Small Hometown Vibes

I realize I’ve been writing a lot of poetry lately on the site, and I’ve been really enjoying it. However, in an effort to give you guys something different, I thought I’d tell you about my experience working in a grocery store. Thrilling, I know!

Let’s see now, I was about fifteen and a half when this story began. A freshman in high school with not much to do other than go to school, play basketball, and hangout with friends. But I was going to be getting my license somewhat soon and I wanted to have my own spending money when it came time for me to drive. So I got a job at the ideal place- the local independently owned grocery store in my small town where both my brother and sister had worked as well!

Since I was still far from being 18 in these days, I had to go through a process of getting a work permit. This required getting a paper signed by my employer, my parents, my school, and my doctor for some reason. Anyway, I bothered my mom or brother or someone to drive me around to get all the required signatures, then I turned that thing in the next day!

I still recall my very first day working there (my mom dropped me off), and the first memory that comes to mind was when I was being trained on how to stock the various products around the store. A guy in his mid-twenties was showing me the process of rotating the milk so that the ones with the shortest time until they expired were in the front. You wanted people to take these when they were shopping so that they don’t get ignored too long and end up expiring in the store. Yes I am now calling you out- yeah you, I know you reach to the back of the milk shelf for the ones with later expiration dates 👀 He showed me the basics and then told me to put the rest of them in there. I reached down to put the first gallon of milk on the shelf and came right back up CRACKING my head on the refrigerated sections overhanging cover.

He laughed his ass off and I couldn’t help but laugh too.

Fast forward a few weeks and I’ve gotten the hang of the grocery business. When I was a stocker, or bag boy if you’d rather 😑 , I’d have essentially the same responsibilities each night. There’d be a clipboard with my name at the top and a list of things I was supposed to get done by the end of my shift each night, and as I’d finish each task I was supposed to initial next to it.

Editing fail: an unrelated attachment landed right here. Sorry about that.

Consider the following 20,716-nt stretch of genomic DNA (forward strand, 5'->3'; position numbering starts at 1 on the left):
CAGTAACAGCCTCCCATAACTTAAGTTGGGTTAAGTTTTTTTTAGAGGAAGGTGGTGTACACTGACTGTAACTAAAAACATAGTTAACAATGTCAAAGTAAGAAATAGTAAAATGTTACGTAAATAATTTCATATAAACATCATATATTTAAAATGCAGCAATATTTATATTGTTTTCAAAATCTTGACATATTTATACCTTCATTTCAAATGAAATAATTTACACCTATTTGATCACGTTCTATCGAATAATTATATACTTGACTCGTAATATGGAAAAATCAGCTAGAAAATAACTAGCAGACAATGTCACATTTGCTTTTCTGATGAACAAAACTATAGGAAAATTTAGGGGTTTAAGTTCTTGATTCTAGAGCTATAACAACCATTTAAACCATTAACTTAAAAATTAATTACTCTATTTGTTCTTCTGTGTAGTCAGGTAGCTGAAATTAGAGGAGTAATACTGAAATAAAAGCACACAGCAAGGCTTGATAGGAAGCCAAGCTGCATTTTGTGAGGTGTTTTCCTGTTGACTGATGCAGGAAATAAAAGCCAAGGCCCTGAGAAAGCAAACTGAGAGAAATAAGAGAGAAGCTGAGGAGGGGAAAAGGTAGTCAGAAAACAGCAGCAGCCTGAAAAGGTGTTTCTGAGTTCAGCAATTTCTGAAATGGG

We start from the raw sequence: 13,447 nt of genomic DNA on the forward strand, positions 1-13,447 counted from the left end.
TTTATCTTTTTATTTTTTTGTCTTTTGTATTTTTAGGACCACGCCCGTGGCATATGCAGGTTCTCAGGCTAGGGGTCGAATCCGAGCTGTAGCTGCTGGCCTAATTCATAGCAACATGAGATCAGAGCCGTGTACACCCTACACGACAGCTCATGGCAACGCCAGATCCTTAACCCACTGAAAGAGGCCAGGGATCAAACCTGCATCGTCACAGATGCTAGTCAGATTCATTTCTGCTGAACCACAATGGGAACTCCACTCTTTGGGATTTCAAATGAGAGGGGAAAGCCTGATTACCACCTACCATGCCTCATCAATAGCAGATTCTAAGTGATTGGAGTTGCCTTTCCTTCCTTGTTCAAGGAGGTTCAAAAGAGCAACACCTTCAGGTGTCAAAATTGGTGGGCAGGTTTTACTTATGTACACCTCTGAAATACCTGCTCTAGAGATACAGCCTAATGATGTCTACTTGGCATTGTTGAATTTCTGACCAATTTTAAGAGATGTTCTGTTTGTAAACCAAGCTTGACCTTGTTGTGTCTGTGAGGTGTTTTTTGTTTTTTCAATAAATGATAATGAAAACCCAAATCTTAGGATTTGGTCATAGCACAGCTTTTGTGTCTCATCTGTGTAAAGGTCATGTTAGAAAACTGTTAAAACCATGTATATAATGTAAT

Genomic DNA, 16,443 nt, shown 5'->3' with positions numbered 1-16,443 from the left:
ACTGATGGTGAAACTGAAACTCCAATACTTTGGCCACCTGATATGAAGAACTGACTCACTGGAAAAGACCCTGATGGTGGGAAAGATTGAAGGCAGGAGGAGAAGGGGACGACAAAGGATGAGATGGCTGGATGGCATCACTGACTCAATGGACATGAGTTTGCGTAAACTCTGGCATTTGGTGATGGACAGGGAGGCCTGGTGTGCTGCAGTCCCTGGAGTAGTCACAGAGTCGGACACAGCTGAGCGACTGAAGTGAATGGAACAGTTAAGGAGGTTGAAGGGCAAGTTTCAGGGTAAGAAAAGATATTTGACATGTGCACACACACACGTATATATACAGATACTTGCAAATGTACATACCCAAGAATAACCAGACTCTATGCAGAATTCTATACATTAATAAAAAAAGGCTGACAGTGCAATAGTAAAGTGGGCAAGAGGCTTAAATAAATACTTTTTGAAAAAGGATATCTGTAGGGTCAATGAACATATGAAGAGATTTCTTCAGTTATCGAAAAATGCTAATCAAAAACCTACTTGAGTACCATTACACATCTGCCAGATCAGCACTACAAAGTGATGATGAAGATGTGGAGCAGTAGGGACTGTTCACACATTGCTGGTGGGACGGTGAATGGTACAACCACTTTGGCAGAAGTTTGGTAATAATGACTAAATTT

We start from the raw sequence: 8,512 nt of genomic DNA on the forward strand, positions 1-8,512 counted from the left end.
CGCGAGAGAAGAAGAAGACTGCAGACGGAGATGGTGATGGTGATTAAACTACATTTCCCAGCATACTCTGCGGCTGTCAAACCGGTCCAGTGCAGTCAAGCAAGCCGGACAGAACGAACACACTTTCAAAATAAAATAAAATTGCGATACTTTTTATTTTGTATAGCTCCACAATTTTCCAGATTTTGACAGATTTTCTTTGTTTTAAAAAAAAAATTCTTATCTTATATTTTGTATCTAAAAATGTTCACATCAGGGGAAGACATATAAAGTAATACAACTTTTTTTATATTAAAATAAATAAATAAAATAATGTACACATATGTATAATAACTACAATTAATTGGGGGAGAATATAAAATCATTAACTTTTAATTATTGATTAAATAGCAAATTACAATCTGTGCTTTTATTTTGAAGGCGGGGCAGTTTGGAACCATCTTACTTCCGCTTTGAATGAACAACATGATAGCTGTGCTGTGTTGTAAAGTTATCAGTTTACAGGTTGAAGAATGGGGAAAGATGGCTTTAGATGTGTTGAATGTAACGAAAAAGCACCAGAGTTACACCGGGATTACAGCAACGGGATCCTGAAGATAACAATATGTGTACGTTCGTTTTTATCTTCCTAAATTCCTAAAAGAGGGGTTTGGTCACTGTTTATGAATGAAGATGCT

Mason Schneider 4:00 p.m. – 8:00 p.m.

  • Keep all Meat, Dairy, Produce, Bread, Beer products replenished throughout the duration of your shift
  • Sweep floor
  • Clean bathrooms
  • Take out all trash in the store
  • Bring in carts from parking lot as needed
  • Help to bag for cashiers when needed
  • Vacuum rugs
  • Assist customers as needed

I’d usually knock out all of the things most people would do at the end of the night right away. That way all I had to do was stand up front and talk with the cashiers and bag for the customers they rang out. Nothing ever needed stocked more than a few times a shift because we were in such a small town.

After a couple months they trained me as a cashier which I realized is one of the easiest jobs in the world. You stand behind the register, and you stand there, and you stand there- and you become thankful for customers on the slow days. It was nice working as a cashier because I got to meet the people in my small town that I didn’t know and I got to talk with my friends and family who regularly came in the store.

Overall I am thankful for my experience working here when I was in High School. I got to know a lot of different people and got an even truer sense of that small hometown vibe than most people probably ever care to experience. But hey, it’s in my list of past experiences now, and I’m glad for it.

Now, onto bigger and better things 😉

Leave a Reply

Please log in using one of these methods to post your comment:

WordPress.com Logo

You are commenting using your WordPress.com account. Log Out /  Change )

Google photo

You are commenting using your Google account. Log Out /  Change )

Twitter picture

You are commenting using your Twitter account. Log Out /  Change )

Facebook photo

You are commenting using your Facebook account. Log Out /  Change )

Connecting to %s